My aim in the work I am creating at the moment is utterly counter-modern. In my untitled Final Major Project, my intent is to indirectly, and happily consequently, create spirituality in my art attributed to a quiet, meditative quality. In my statement, I quoted Renoir: “For me a picture should be a pleasant thing, joyful and pretty... There are quite enough unpleasant things in life without the need to manufacture more.” This has not recently been the reaction to the ‘unpleasant things’ Renoir talks of in this world. Most of our modern art has come out of a reaction of dissatisfaction and desperation to escape. Yet, I feel compelled only to create pleasant work – which meditates on the beauty of creation in people (through portraiture.) Meditation is to concentrate on the mundane in order to distract and disengage your mind – it is a form of escapism from reality. It is the entering into a personal reality.

I believe I have a style, which begins to work with these ideas, and that is my obsession with the unfinished. I know I often lack the daring character of the arrogant artist (that which would make me modern). I am cautious; pensive; heavily analytical and self-critical. I will stop and consider. I will get to a point where I am satisfied enough by what I’ve stimulated visually and then in fear I will probably not continue. But I look at this trait more positively than I have worded, because I see potential. It is better for it to be good and the onlooker to believe it could be even greater, than to take an exploration too far and for something good to become rubbish and later dismissed. I am: a perfectionist; and counter-modern: I recognize that most modern (successful) artists are arrogant. They will explore boldly - not in angst of what they cannot take back.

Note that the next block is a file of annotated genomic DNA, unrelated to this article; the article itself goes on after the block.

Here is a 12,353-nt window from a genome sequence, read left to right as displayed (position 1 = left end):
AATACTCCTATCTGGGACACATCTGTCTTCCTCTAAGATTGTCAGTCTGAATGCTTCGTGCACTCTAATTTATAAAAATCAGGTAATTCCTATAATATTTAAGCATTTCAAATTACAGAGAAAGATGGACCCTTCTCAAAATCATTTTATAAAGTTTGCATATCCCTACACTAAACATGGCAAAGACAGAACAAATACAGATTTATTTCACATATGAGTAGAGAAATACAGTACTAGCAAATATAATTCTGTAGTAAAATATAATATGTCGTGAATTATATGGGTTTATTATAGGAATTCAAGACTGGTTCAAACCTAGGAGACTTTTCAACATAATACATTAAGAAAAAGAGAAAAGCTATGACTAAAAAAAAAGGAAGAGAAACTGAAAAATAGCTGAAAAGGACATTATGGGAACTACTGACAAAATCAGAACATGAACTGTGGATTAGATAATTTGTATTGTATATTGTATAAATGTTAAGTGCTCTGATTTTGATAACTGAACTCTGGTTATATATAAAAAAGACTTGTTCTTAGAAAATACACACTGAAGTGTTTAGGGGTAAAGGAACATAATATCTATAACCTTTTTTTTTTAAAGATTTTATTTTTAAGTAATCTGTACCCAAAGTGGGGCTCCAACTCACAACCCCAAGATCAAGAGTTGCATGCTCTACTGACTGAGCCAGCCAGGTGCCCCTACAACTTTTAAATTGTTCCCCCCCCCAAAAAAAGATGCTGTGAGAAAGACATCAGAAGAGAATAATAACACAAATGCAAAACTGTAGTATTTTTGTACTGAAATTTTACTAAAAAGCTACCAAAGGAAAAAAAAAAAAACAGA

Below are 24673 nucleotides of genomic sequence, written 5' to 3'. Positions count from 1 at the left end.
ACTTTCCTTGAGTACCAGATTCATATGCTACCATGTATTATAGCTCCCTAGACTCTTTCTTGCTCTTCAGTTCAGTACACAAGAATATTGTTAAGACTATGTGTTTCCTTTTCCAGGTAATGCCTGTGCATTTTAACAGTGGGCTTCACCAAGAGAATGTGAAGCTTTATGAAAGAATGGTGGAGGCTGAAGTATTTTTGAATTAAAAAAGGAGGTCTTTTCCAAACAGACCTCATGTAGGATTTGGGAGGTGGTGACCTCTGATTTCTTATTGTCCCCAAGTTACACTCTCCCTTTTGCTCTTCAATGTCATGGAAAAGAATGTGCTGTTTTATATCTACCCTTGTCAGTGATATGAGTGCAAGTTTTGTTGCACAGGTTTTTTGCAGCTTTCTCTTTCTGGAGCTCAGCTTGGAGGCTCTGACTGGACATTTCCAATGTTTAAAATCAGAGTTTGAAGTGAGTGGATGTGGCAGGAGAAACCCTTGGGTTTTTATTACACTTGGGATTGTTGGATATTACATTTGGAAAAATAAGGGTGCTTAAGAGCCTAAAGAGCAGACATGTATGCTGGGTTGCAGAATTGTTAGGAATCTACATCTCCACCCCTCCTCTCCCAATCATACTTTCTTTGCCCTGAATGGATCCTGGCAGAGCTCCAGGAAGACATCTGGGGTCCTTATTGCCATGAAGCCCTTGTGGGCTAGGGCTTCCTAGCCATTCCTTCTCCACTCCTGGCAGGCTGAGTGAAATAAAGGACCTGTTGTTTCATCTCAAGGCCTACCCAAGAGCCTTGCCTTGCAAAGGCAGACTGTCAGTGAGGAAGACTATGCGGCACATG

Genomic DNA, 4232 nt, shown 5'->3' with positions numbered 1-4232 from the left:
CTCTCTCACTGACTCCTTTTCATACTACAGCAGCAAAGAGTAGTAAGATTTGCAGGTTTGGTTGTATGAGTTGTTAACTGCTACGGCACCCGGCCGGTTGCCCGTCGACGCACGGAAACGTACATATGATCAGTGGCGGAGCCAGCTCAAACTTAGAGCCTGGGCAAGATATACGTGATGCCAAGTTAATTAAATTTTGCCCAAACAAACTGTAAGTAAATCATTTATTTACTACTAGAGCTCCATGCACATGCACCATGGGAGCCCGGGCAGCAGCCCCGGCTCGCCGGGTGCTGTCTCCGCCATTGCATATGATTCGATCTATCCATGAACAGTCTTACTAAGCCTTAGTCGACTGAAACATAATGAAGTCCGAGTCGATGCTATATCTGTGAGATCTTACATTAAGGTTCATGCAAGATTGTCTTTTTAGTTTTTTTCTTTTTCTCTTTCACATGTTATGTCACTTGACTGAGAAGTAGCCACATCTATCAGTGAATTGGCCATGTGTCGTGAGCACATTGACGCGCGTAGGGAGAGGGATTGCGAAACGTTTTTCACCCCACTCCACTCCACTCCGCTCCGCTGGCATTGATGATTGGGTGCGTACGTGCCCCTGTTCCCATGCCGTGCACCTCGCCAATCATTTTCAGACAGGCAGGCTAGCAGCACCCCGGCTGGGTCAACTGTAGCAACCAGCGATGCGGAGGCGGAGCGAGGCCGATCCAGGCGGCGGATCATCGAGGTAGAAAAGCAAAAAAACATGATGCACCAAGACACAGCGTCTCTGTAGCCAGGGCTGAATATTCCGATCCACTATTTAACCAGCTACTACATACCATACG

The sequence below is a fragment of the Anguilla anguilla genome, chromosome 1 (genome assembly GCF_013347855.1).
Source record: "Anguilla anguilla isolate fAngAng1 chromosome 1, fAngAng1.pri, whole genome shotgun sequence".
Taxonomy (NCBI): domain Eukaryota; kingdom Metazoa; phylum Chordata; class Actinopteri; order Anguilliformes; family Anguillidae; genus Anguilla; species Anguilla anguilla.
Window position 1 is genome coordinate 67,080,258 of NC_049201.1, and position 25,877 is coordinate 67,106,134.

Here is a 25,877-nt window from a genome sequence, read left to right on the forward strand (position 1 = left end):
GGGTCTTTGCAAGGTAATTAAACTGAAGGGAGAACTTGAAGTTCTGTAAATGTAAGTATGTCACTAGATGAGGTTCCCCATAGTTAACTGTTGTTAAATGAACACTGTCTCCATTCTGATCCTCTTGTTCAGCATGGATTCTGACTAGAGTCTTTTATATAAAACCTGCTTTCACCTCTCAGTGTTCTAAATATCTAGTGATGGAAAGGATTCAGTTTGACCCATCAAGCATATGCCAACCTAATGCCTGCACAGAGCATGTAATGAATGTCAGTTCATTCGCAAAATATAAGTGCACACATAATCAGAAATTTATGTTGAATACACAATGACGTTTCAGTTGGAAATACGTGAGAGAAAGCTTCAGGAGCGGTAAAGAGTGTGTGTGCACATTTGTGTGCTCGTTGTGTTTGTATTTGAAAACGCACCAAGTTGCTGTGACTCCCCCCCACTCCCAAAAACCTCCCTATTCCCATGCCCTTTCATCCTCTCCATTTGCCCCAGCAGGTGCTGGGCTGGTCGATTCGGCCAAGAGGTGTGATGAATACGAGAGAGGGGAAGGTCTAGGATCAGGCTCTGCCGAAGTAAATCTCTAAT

I am building this into my distinctive style. I feel it would be denying of myself to ignore or altar this aspect of the work I am creating. My concerns have by this method, become tainted by emptiness – by a predominance of negative space. A spiritual purity, and blankness. That bittersweet partnership of fear, and of excitement in possibilities in the remaining untouched canvas. It is where I started, and it’s where I finish – with an expectancy of more.


‘Ghost’ 1990 by Rachel Whiteread

‘Occluded’ 1997 by Michael Raedecker

Saturday, 13 February 2010

A Note about What I Do

I often wonder how these blogs relate to what I do in the studio – densely lexical and elaborate it’s often hard to compare them directly to the visual of what I am practicing. I often also wonder how these writings are going to relate to my reading of the History of Art at BA, as a search out where I should study in order to suit my greatest interest and approach. This blog for me has been an indescribable, but surprisingly well sourced and structured ‘blah’ on art. I did not think I had a definable or exacting approach to thinking and writing about the history of art and what I am noticing about this deep ranging and reaching culture.